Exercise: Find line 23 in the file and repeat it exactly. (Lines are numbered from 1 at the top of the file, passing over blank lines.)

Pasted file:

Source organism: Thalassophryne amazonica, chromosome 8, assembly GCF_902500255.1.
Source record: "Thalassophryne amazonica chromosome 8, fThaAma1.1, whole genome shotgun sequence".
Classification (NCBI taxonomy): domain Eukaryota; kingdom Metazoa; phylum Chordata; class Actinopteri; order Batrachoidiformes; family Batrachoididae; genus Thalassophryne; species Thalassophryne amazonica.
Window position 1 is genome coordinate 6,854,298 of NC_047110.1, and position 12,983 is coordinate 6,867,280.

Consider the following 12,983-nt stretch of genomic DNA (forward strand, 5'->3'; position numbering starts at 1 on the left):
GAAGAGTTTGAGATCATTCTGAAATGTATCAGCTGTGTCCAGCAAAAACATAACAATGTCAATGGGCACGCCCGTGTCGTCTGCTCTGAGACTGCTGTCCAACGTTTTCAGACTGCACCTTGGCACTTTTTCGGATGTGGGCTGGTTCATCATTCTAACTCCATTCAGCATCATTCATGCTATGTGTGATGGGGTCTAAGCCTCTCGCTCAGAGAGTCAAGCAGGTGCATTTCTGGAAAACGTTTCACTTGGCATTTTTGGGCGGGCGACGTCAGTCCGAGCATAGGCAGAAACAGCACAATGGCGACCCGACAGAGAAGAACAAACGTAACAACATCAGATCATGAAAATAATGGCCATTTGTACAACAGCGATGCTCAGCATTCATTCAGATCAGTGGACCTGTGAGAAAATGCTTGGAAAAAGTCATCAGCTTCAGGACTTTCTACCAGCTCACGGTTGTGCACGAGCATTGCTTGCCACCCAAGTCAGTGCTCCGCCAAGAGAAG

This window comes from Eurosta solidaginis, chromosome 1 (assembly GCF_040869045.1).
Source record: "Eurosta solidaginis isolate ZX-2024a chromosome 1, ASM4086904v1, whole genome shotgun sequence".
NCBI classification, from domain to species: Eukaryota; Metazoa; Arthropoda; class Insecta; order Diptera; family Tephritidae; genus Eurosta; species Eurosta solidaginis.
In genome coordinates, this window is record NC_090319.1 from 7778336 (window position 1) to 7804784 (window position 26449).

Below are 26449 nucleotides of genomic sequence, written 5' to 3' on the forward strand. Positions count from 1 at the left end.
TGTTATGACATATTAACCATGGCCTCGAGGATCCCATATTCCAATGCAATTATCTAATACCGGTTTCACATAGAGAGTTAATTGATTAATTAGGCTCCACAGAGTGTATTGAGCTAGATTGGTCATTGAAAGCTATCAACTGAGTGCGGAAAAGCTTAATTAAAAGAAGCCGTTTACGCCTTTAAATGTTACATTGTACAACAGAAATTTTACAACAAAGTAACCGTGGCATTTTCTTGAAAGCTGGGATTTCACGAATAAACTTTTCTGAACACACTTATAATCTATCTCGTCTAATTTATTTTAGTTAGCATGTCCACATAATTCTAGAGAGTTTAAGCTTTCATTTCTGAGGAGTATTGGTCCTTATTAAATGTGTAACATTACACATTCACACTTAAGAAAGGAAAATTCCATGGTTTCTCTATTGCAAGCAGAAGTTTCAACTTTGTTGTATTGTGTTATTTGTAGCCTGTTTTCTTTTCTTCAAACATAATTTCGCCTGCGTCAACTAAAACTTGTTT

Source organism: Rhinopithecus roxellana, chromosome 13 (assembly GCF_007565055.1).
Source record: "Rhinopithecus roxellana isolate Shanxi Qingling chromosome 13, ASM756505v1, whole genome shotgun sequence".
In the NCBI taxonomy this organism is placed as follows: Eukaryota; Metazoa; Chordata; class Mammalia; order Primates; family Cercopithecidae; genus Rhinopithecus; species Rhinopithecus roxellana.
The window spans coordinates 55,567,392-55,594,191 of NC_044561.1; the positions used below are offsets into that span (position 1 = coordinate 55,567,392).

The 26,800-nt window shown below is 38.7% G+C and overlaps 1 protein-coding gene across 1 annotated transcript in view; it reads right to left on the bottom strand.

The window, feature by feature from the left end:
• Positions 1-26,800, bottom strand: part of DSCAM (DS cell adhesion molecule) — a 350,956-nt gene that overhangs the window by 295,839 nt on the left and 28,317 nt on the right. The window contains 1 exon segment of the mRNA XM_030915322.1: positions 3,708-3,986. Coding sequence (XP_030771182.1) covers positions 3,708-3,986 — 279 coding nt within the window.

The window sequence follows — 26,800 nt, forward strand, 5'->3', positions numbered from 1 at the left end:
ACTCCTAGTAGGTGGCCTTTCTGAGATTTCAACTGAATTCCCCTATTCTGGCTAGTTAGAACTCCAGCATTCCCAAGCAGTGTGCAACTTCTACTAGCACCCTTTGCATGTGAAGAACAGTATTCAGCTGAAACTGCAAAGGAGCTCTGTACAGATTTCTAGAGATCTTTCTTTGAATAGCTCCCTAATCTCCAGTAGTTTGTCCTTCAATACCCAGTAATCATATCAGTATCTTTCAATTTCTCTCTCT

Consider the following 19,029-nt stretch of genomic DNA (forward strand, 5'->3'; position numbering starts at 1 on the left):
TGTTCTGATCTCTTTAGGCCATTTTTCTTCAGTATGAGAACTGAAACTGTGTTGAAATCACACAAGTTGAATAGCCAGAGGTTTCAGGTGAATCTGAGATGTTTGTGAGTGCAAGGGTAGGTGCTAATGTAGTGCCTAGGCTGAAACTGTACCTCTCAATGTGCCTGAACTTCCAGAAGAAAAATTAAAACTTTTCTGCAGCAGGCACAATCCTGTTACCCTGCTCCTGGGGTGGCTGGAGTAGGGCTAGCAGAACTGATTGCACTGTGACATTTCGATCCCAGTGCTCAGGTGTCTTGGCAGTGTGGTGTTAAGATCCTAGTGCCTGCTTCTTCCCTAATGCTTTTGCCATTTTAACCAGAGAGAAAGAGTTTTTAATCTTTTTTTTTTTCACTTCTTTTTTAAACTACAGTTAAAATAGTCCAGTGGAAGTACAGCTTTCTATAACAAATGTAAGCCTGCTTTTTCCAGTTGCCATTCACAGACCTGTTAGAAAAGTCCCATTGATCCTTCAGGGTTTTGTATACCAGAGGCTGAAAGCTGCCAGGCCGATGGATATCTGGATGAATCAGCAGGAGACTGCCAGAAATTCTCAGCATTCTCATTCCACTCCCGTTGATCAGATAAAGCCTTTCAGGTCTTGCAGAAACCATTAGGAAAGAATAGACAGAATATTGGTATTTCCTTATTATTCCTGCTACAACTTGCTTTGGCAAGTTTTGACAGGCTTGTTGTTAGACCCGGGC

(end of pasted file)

TGTTCTGATCTCTTTAGGCCATTTTTCTTCAGTATGAGAACTGAAACTGTGTTGAAATCACACAAGTTGAATAGCCAGAGGTTTCAGGTGAATCTGAGATGTTTGTGAGTGCAAGGGTAGGTGCTAATGTAGTGCCTAGGCTGAAACTGTACCTCTCAATGTGCCTGAACTTCCAGAAGAAAAATTAAAACTTTTCTGCAGCAGGCACAATCCTGTTACCCTGCTCCTGGGGTGGCTGGAGTAGGGCTAGCAGAACTGATTGCACTGTGACATTTCGATCCCAGTGCTCAGGTGTCTTGGCAGTGTGGTGTTAAGATCCTAGTGCCTGCTTCTTCCCTAATGCTTTTGCCATTTTAACCAGAGAGAAAGAGTTTTTAATCTTTTTTTTTTTCACTTCTTTTTTAAACTACAGTTAAAATAGTCCAGTGGAAGTACAGCTTTCTATAACAAATGTAAGCCTGCTTTTTCCAGTTGCCATTCACAGACCTGTTAGAAAAGTCCCATTGATCCTTCAGGGTTTTGTATACCAGAGGCTGAAAGCTGCCAGGCCGATGGATATCTGGATGAATCAGCAGGAGACTGCCAGAAATTCTCAGCATTCTCATTCCACTCCCGTTGATCAGATAAAGCCTTTCAGGTCTTGCAGAAACCATTAGGAAAGAATAGACAGAATATTGGTATTTCCTTATTATTCCTGCTACAACTTGCTTTGGCAAGTTTTGACAGGCTTGTTGTTAGACCCGGGC